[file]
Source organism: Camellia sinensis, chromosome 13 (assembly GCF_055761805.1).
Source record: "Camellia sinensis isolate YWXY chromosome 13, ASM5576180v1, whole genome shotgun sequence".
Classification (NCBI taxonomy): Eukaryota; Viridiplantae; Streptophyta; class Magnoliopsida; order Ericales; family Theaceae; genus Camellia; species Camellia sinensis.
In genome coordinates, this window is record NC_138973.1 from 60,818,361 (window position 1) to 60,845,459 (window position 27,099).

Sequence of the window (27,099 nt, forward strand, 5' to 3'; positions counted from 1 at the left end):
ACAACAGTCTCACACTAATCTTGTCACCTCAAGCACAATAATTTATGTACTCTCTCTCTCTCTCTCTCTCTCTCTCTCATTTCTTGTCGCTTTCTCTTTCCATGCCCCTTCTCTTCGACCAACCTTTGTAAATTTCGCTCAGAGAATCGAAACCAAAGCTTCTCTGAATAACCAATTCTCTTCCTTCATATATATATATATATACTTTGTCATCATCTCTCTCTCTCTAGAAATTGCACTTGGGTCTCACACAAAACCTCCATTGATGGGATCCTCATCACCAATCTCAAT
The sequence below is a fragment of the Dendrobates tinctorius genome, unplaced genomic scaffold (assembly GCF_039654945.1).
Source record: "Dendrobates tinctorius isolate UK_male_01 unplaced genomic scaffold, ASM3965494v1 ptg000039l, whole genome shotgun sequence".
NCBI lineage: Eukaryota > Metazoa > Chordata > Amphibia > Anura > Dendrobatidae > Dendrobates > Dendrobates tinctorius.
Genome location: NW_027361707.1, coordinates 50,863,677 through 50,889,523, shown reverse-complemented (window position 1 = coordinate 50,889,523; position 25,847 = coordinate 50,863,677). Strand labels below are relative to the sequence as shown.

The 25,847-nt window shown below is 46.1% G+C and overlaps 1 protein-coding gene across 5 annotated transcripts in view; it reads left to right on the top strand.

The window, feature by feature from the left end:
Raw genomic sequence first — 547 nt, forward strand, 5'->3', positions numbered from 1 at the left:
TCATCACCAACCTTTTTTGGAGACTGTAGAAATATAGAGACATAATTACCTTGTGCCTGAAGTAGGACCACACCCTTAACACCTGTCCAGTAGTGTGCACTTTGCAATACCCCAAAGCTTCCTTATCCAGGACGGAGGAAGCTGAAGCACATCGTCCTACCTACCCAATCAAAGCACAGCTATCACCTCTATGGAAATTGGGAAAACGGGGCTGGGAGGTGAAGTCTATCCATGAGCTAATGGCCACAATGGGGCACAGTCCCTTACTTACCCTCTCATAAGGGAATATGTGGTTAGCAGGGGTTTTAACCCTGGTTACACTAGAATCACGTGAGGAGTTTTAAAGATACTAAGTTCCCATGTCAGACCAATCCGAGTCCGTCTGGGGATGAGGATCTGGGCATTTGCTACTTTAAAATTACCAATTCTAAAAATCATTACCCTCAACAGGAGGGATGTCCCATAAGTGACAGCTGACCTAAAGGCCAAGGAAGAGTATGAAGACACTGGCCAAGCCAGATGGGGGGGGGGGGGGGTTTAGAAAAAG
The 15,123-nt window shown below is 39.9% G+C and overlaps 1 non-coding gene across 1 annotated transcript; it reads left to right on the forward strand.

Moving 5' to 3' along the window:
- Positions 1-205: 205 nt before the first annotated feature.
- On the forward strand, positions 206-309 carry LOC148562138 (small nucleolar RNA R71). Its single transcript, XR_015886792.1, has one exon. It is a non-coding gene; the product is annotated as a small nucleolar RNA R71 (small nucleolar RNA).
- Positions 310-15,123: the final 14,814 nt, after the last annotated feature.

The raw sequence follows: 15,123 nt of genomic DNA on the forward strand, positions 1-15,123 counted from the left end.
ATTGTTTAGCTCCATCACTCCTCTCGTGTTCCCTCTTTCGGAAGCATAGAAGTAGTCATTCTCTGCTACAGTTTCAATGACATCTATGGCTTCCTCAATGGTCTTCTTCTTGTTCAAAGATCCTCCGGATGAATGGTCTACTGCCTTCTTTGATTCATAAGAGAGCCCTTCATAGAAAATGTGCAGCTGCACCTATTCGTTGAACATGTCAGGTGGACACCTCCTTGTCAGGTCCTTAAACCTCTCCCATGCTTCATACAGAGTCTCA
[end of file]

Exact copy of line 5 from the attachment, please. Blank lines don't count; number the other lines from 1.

Sequence of the window (27,099 nt, forward strand, 5' to 3'; positions counted from 1 at the left end):